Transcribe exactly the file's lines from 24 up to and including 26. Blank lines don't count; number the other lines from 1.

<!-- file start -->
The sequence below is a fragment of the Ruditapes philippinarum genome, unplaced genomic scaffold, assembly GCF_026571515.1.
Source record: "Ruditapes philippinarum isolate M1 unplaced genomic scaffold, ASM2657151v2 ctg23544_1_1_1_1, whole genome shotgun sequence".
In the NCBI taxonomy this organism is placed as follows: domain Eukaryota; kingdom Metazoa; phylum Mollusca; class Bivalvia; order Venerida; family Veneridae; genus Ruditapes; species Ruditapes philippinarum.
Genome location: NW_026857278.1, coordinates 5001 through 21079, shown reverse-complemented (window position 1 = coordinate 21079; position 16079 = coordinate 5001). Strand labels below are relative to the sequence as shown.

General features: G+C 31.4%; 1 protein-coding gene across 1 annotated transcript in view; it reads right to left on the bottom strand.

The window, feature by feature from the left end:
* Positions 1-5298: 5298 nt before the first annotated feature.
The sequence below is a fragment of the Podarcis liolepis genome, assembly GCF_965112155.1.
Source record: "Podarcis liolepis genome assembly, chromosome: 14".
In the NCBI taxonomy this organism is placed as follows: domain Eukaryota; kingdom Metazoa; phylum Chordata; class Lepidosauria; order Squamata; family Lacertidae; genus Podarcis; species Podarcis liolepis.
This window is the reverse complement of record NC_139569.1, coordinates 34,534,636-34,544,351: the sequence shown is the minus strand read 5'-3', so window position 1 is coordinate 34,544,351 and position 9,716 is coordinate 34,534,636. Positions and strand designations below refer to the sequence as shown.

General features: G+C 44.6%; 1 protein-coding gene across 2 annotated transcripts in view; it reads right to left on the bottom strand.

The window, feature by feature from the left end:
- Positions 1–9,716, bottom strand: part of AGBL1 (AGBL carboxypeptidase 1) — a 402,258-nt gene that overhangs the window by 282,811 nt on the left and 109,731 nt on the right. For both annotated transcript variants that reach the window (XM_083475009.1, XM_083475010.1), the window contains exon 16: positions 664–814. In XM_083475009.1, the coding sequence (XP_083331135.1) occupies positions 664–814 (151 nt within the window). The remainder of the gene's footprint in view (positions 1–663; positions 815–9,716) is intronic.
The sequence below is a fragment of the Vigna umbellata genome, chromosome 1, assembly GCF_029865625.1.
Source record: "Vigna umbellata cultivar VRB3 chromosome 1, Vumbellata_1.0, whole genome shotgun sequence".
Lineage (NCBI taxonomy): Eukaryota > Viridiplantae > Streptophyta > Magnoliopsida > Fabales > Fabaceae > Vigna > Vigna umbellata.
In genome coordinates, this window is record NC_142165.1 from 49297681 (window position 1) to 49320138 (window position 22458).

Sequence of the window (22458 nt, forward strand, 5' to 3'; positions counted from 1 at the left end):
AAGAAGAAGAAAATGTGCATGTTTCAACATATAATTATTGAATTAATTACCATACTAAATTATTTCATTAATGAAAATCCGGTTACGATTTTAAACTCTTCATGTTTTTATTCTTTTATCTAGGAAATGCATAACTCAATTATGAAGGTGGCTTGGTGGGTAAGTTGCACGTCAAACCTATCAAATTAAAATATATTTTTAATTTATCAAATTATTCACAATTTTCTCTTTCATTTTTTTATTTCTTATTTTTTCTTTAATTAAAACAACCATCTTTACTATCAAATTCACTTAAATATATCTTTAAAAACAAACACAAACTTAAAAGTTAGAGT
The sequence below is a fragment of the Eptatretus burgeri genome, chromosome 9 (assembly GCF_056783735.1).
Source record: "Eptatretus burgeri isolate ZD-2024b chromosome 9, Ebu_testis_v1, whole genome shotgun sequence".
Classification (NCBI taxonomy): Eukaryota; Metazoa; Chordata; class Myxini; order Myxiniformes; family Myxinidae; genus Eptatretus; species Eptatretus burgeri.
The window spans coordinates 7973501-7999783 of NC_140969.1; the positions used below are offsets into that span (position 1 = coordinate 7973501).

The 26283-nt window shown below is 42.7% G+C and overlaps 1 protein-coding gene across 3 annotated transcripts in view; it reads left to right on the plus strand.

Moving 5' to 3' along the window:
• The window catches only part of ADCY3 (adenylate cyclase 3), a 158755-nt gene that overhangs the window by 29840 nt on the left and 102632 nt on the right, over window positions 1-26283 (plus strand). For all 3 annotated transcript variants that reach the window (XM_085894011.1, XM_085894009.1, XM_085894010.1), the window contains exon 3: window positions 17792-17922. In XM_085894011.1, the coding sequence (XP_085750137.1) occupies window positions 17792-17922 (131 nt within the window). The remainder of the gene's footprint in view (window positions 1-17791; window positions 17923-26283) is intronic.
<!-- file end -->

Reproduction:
The window spans coordinates 7973501-7999783 of NC_140969.1; the positions used below are offsets into that span (position 1 = coordinate 7973501).

The 26283-nt window shown below is 42.7% G+C and overlaps 1 protein-coding gene across 3 annotated transcripts in view; it reads left to right on the plus strand.

Moving 5' to 3' along the window: